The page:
or civilization (it wasnt the United Nations in New York that
was attacked)much less the values of freedom and democracy
as claimed by the U.S. statebut were deliberately targeting
the symbols of U.S. financial and military power, and thus of U.S.
global power. As unjustifiable as these terrorist acts were in every
sense, they nonetheless belong to the larger history of U.S. imperialism
and the attempt of the U.S. to establish global hegemonyparticularly
to the history of its interventions in the Middle East. Further,
the United States responded not through a process of global constitutionalism,
nor in the form of a mere police action, but imperialistically by
unilaterally declaring war on international terrorism and setting
loose its war machine on the Taliban government in Afghanistan.
In Afghanistan, the U.S. military is seeking to destroy terrorist
forces that it once played a role in creating. Far from adhering
to its own constitutional principles in the international domain
the U.S. has long supported terrorist groups whenever it served
its own imperialist designs, and has itself carried out state terrorism,
killing civilian populations. Its new war on terrorism, Washington
has declared, may require U.S. military intervention in numerous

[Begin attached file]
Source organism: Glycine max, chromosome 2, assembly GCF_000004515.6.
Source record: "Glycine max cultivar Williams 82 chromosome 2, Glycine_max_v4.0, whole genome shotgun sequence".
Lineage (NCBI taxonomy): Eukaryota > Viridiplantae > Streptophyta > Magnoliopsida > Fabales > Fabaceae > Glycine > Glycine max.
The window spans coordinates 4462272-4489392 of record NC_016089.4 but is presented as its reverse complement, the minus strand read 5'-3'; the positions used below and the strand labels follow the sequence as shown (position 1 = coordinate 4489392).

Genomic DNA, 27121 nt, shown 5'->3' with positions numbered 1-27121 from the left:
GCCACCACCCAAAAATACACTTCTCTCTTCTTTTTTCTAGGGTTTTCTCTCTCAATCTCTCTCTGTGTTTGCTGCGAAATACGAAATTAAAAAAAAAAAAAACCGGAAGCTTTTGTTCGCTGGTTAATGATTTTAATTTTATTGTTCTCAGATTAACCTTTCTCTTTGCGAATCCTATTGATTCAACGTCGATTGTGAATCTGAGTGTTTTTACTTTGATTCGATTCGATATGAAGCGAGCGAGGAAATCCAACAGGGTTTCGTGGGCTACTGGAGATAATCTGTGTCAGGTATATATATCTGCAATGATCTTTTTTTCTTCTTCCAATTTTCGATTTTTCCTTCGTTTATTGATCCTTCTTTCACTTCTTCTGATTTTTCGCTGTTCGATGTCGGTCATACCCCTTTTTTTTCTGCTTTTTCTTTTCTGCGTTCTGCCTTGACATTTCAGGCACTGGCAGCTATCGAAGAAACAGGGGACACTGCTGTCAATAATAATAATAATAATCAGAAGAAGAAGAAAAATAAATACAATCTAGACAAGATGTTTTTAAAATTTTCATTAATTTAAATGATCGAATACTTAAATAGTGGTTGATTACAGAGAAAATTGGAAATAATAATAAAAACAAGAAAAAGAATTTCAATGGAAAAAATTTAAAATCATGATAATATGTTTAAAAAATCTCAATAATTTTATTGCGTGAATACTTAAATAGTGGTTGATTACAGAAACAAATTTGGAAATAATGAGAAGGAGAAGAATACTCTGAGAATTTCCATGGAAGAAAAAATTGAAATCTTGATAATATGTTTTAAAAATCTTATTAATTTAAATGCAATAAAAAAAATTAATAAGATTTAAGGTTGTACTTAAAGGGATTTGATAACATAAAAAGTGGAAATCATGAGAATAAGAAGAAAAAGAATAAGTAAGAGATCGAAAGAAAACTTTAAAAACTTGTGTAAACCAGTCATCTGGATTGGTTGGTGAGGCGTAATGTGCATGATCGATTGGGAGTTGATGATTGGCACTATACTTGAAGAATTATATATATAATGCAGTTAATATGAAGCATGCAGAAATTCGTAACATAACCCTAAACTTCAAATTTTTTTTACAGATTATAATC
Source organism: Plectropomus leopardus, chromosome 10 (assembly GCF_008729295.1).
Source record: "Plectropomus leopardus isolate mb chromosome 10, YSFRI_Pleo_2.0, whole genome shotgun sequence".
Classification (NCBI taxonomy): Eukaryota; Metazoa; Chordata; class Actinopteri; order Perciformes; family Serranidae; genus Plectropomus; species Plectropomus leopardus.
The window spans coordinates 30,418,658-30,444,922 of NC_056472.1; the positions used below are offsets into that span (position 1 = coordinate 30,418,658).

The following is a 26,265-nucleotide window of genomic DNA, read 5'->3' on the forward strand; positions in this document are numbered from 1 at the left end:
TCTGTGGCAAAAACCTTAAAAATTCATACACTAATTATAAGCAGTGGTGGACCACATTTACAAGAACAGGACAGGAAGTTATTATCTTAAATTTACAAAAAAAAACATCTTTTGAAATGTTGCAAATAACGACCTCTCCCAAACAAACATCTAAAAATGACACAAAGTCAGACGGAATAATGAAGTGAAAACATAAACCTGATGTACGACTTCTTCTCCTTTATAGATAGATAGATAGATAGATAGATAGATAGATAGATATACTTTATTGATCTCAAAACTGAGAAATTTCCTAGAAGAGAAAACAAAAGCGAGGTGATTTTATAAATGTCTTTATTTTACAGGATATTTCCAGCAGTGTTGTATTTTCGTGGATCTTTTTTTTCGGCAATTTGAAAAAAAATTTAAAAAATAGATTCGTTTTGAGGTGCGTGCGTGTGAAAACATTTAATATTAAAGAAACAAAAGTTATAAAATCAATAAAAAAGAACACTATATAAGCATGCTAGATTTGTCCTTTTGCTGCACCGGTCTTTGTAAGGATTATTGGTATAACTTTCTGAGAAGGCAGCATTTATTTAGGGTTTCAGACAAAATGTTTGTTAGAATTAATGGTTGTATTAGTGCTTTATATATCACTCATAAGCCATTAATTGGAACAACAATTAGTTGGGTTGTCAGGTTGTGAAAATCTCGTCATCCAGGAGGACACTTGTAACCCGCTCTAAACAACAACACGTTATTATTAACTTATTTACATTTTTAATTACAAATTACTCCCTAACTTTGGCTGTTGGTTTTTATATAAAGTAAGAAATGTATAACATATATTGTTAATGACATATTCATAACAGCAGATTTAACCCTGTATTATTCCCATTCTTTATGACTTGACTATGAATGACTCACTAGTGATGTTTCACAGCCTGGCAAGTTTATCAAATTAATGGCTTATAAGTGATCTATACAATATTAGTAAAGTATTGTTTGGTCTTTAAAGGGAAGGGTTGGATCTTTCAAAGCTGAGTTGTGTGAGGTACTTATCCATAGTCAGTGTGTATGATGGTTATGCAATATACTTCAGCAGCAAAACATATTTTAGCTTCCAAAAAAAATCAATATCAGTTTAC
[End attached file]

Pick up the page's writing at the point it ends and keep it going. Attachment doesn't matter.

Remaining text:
countries beyond Afghanistanwith such nations as Iraq, Syria,
Sudan, Libya, Indonesia, Malaysia and the Philippines already singled
out as possible locales for further interventions.
All of this, coupled with a worldwide economic downturn and increased
repression in the leading capitalist states, seems to suggest that
capitals "destructive uncontrollability" is coming
more and more to the fore. Imperialism, in the process of blocking
autocentric developmenti.e., in perpetuating the development
of underdevelopmentin the periphery, has bred terrorism, which
has blown back on the leading imperialist state itself, creating
a spiral of destruction without apparent end.
Since global government is impossible under capitalism, but necessary
in the more globalized reality of today, the system, Mészáros
insists, is thrown increasingly upon the "extreme violent rule
of the whole world by one hegemonic imperialist country on a permanent